Jordi Navarra

Jordi Navarra
University of Barcelona | UB · Cognition development and educational psychology

PhD

About

58
Publications
10,870
Reads
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2,004
Citations
Additional affiliations
December 2008 - present
Parc Sanitari Sant Joan de Déu
Position
  • Principal Investigator
September 2006 - September 2008
University of Oxford
Position
  • PostDoc Position
January 2001 - December 2005
University of Barcelona
Position
  • PhD Student

Publications

Publications (58)
Preprint
Full-text available
Crossmodal correspondences between auditory pitch and spatial elevation have been demonstrated extensively in adults. High- and low-pitched sounds tend to be mapped onto upper and lower spatial positions, respectively. We hypothesised that this crossmodal link could be influenced by the development of spatial and linguistic abilities during childho...
Article
Full-text available
The brain is able to extract associative regularities between stimuli and readjust the perceived timing of correlated sensory signals. In order to elucidate whether these two mechanisms interact with each other or not, we exposed participants to two different visual stimuli (a circle and a triangle) that appeared continuously and unpredictably, for...
Article
Since the current neuropsychological assessments are not sensitive to subtle deficits that may be present in cognitively normal subjects with amyloid-β positivity, more accurate and efficient measures are needed. Our aim was to investigate the presence of subtle motor deficits in this population and its relationship with cerebrospinal fluid (CSF) a...
Article
Full-text available
Although the perceptual association between verticality and pitch has been widely studied, the link between loudness and verticality is not fully understood yet. While loud and quiet sounds are assumed to be equally associated crossmodally with spatial elevation, there are perceptual differences between the two types of sounds that may suggest the...
Article
In this article (submitted as a Proposal), we investigate the use of ice-cream as a potentially effective vehicle for the delivery of nutrition/energy to the elderly in hospital and in old people's facilities. Currently, there appears to be a general belief that ice-cream is an unhealthy product and so is not commonly considered in this capacity. T...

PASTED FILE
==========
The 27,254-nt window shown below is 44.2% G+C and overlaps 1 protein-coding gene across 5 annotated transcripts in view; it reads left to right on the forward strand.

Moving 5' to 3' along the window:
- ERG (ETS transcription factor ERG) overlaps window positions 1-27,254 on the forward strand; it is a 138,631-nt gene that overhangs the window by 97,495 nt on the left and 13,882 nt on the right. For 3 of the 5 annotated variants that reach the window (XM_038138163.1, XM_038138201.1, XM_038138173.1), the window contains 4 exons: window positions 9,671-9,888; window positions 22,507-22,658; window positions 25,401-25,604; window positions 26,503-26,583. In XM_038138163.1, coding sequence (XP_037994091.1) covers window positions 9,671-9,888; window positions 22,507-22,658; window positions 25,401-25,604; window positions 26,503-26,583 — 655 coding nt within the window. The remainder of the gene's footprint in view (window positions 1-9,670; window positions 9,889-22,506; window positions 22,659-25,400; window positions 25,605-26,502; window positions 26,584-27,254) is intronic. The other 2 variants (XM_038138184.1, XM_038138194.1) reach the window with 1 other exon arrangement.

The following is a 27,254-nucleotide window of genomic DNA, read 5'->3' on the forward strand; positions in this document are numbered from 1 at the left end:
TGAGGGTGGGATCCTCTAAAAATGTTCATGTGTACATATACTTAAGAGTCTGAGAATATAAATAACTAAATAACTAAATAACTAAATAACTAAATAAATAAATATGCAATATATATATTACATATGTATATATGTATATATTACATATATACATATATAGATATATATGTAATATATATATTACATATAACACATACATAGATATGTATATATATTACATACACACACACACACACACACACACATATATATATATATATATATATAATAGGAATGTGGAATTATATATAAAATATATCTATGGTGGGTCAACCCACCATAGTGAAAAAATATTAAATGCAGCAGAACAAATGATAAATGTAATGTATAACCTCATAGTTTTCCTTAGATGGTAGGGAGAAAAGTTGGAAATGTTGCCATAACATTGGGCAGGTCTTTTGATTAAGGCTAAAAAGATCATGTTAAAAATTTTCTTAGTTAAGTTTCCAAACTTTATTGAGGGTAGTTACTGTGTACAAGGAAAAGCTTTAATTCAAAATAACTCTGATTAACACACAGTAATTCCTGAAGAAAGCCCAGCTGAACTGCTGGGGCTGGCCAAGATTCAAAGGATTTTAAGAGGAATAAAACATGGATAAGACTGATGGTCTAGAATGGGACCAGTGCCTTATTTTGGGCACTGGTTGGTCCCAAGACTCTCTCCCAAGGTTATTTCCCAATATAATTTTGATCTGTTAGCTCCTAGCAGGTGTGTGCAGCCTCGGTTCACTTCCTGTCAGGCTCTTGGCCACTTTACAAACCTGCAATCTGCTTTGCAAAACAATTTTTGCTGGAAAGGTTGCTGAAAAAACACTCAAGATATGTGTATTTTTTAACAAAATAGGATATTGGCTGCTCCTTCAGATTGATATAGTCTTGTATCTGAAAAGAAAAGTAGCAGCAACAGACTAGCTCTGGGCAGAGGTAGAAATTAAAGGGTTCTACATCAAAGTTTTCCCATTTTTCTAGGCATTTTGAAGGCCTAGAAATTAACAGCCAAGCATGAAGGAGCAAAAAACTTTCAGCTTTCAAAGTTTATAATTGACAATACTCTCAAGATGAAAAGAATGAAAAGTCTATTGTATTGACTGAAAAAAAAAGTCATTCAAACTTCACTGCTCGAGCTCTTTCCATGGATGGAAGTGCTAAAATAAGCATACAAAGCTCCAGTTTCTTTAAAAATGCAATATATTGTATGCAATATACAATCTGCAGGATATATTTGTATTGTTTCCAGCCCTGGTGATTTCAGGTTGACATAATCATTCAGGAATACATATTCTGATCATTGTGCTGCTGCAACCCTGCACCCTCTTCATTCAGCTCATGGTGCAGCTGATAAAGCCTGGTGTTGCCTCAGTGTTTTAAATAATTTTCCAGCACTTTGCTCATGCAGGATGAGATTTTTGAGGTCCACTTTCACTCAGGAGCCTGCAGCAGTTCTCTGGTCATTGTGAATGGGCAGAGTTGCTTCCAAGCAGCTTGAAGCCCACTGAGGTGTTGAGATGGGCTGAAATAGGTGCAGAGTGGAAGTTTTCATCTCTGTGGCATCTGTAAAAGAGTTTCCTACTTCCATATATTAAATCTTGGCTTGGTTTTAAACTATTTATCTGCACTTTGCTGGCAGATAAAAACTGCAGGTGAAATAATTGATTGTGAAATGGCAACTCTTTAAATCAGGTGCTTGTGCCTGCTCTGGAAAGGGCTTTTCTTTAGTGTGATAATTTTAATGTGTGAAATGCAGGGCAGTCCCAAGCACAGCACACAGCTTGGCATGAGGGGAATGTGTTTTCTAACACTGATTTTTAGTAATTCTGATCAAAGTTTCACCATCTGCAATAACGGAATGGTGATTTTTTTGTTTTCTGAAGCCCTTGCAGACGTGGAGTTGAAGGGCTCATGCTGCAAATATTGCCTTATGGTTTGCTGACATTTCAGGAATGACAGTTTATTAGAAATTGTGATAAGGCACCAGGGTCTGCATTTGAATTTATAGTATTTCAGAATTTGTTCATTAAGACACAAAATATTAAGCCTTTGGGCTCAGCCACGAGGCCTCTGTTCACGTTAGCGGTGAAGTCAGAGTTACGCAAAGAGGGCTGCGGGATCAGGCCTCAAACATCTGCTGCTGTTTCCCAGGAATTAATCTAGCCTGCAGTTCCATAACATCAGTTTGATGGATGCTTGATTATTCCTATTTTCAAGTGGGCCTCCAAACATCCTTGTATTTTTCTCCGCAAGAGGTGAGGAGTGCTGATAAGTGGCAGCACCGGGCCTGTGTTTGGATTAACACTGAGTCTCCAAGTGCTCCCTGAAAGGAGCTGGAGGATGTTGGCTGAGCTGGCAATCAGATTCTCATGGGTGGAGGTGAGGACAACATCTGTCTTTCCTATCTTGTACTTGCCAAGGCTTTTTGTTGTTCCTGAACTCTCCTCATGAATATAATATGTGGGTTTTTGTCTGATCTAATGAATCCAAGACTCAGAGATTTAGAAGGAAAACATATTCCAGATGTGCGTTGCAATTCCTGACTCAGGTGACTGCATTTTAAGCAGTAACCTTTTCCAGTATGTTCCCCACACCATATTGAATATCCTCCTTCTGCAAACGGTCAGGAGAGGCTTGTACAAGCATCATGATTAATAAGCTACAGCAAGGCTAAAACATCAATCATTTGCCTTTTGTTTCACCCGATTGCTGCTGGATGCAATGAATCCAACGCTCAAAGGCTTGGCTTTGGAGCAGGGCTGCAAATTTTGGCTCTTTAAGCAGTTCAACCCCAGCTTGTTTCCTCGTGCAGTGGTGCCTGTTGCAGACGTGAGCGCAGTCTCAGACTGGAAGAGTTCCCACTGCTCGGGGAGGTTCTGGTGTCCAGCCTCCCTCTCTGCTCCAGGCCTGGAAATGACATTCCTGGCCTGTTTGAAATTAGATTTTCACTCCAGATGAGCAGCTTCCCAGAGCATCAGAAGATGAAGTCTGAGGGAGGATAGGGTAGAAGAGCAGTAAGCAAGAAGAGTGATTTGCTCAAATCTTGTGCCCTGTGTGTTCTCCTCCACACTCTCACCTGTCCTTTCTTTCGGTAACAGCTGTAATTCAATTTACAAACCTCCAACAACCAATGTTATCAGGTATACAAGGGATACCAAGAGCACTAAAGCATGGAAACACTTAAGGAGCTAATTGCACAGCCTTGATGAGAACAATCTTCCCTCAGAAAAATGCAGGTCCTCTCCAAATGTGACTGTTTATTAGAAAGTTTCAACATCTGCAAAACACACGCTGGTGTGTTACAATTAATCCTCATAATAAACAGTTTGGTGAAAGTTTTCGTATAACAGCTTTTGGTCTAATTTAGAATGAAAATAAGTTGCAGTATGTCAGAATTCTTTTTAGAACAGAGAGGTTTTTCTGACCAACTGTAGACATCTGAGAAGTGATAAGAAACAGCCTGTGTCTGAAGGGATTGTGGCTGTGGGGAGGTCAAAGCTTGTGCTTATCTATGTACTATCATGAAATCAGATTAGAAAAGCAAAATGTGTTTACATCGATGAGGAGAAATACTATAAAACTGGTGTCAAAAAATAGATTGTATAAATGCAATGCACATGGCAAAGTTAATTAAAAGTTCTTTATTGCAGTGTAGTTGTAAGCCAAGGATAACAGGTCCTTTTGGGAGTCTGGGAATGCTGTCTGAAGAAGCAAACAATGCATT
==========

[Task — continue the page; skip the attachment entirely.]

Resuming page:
Poster
Full-text available
Chemotherapy treatments often induce flavour disorders (e.g., dysgeusia) and loss of appetite. This study explored the effects of multisensory modifications through meal presentations and gamification during the food intake of child and adolescent cancer patients undergoing chemotherapy. Meal trays with a fast food appearance, including separately...
Article
Full-text available
Musical melodies have "peaks" and "valleys". Although the vertical component of pitch and music is well-known, the mechanisms underlying its mental representation still remain elusive. We show evidence regarding the importance of previous experience with melodies for crossmodal interactions to emerge. The impact of these crossmodal interactions on...
Poster
Full-text available
In the present study we studied the electrophysiological correlates of the crossmodal correspondence between pitch and spatial elevation. We aimed at exploring how automatic this correspondence is. We expected to find some event-related potentials (ERPs) that would be sensitive to an incongruence between a spatial position and a sound of a certain...
Article
Full-text available
Higher frequency and louder sounds are associated with higher positions whereas lower frequency and quieter sounds are associated with lower locations. In English, ?high? and ?low? are used to label pitch, loudness, and spatial verticality. By contrast, different words are preferentially used, in Catalan and Spanish, for pitch (high: ?agut/agudo?;...
Article
Introduction: Phenylketonuria (PKU) is a rare metabolic disease that causes slight-to-severe neurological symptoms. Slow performance has been observed in PKU but the influence of high-order (i.e., not purely motor) deficits and of temporary variations of the phenylalanine (Phe) level on this slowness has not been fully corroborated as yet. Respons...
Article
Full-text available
High-pitched sounds generate larger neural responses than low-pitched sounds. We investigated whether this neural difference has implications, at cognitive level, for the “vertical” representation of pitch. Participants performed a speeded detection of visual targets that could appear at one of four different spatial positions. Rising or falling...
Article
The nonverbal learning disability (NLD) is a neurological dysfunction that affects cognitive functions predominantly related to the right hemisphere such as spatial and abstract reasoning. Previous evidence in healthy adults suggests that acoustic pitch (i.e., the relative difference in frequency between sounds) is, under certain conditions, encode...
Poster
Full-text available
Over the past decades, numerous experimental studies have demonstrated the existence of crossmodal correspondences between certain acoustic features (e.g. pitch) and visuospatial elevation (e.g. up or down). This phenomenon is particularly observed in the tendency to associate high and low frequency sounds with higher and lower positions in the spa...
Poster
Full-text available
Sounds that are high in pitch and loud in intensity are associated to upper spatial positions. The opposite appears to be true for low and quiet sounds and lower positions in space. In English, the words ”high” and ”low” define pitch, loudness and spatial elevation. In contrast, in Spanish and Catalan, the words ”agudo/agut” and ”grave/greu” are us...
Presentation
Numerous studies suggest that the processing of pitch variations (e.g., melodic ”ups and downs”) can generate vertical spatial representations. However, the conditions that facilitate the emergence of these ‘crossmodal’ representations and their possible consequences still remain elusive. We collected EEG and behavioural data from healthy participa...